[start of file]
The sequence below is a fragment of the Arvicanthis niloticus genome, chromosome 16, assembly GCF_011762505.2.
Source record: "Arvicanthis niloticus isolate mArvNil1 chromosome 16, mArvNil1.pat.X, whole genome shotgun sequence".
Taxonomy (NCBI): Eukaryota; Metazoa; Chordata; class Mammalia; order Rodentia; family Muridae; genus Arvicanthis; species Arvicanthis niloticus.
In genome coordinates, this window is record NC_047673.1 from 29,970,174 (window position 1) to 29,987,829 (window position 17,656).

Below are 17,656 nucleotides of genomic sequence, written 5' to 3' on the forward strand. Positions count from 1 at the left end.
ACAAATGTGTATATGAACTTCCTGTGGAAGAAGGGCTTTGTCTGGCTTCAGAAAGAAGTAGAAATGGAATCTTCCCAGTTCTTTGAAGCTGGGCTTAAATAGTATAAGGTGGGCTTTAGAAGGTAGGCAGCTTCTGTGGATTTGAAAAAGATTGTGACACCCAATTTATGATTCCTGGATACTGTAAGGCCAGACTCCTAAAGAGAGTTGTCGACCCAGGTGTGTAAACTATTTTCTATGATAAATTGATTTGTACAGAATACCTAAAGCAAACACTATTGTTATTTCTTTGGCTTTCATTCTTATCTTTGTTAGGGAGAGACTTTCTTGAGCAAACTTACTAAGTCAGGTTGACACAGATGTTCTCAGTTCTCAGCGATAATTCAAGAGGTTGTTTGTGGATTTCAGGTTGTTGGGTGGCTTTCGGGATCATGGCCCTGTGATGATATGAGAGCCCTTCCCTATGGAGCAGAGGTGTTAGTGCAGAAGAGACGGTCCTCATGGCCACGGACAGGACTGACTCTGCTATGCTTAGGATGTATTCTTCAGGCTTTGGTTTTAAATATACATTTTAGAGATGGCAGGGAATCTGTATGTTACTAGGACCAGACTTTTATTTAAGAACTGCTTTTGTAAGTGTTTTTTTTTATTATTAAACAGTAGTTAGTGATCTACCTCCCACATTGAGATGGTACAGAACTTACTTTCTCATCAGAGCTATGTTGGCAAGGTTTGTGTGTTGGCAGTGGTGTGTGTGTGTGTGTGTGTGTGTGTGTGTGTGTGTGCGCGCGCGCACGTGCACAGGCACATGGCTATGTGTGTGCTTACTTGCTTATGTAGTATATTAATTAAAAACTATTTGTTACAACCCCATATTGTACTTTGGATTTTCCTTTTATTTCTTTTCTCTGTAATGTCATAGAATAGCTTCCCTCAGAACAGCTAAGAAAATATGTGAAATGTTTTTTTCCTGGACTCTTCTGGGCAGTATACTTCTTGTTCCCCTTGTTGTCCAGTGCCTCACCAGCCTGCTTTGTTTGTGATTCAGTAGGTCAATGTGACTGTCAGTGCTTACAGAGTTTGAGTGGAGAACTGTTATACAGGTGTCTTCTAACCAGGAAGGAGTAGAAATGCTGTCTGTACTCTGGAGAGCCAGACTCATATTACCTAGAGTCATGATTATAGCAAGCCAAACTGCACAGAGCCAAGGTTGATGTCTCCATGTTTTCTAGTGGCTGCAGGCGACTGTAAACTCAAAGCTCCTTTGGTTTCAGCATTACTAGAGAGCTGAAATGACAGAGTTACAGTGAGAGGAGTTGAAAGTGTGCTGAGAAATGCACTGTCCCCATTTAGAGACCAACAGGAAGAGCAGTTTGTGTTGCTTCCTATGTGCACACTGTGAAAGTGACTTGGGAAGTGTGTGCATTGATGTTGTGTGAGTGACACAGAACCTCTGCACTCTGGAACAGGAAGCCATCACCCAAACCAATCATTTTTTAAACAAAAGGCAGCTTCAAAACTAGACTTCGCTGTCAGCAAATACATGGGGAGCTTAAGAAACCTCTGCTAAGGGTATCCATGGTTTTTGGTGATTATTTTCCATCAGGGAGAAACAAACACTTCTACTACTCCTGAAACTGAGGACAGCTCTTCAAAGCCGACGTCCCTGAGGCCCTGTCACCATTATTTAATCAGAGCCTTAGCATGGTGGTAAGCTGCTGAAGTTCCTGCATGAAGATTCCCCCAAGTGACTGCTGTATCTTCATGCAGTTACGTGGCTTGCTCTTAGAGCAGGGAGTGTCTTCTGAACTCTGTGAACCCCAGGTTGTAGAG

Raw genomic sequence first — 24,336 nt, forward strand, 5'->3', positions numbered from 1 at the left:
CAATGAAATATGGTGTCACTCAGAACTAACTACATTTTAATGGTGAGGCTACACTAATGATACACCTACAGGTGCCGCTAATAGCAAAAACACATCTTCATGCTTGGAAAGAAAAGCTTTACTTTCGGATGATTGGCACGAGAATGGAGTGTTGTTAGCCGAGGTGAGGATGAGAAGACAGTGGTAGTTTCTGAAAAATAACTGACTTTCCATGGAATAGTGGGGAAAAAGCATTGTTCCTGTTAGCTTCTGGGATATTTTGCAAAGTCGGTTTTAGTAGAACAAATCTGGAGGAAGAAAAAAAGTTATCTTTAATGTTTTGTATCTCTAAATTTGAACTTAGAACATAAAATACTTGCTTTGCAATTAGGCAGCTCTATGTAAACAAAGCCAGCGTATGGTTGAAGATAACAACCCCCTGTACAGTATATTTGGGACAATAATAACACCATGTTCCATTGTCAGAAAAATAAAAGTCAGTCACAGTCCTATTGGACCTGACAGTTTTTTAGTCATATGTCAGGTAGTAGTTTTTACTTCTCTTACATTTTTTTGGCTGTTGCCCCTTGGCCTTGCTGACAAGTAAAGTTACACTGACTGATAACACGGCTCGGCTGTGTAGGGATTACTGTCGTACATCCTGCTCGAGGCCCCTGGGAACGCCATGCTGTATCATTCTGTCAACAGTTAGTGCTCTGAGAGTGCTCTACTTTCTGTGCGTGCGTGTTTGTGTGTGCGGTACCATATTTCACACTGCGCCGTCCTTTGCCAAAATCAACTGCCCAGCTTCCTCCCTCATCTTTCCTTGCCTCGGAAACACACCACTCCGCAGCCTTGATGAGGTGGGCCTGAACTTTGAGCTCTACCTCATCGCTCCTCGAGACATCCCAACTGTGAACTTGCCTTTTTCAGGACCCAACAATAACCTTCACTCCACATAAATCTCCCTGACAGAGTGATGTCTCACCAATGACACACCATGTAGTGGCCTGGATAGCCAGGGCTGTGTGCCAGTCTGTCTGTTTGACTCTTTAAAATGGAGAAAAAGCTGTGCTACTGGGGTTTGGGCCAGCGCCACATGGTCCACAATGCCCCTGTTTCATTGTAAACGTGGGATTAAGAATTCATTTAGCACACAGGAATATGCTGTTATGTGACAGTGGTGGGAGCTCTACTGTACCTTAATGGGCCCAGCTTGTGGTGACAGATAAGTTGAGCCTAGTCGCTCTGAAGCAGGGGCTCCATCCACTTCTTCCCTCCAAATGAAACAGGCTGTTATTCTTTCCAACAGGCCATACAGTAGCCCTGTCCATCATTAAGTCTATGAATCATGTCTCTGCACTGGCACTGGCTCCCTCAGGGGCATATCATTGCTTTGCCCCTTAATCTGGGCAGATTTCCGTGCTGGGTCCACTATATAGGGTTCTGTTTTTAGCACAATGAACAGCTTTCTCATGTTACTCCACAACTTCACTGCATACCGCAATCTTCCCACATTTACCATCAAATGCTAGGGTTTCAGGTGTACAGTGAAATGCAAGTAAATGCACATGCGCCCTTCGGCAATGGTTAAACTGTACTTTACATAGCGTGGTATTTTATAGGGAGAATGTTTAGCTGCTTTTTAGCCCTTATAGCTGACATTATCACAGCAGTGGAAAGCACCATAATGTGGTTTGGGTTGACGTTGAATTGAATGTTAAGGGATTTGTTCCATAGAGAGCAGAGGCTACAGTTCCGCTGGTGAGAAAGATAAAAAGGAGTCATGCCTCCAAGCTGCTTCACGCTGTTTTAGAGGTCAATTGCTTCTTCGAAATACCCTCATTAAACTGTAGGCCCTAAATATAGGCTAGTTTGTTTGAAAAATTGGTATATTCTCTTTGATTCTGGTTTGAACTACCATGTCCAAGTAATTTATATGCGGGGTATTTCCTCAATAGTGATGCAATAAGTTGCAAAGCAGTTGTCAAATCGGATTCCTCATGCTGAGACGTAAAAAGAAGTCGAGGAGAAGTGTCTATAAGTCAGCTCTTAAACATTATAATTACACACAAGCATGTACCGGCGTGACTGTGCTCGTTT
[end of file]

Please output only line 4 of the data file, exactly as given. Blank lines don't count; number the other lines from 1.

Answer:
In genome coordinates, this window is record NC_047673.1 from 29,970,174 (window position 1) to 29,987,829 (window position 17,656).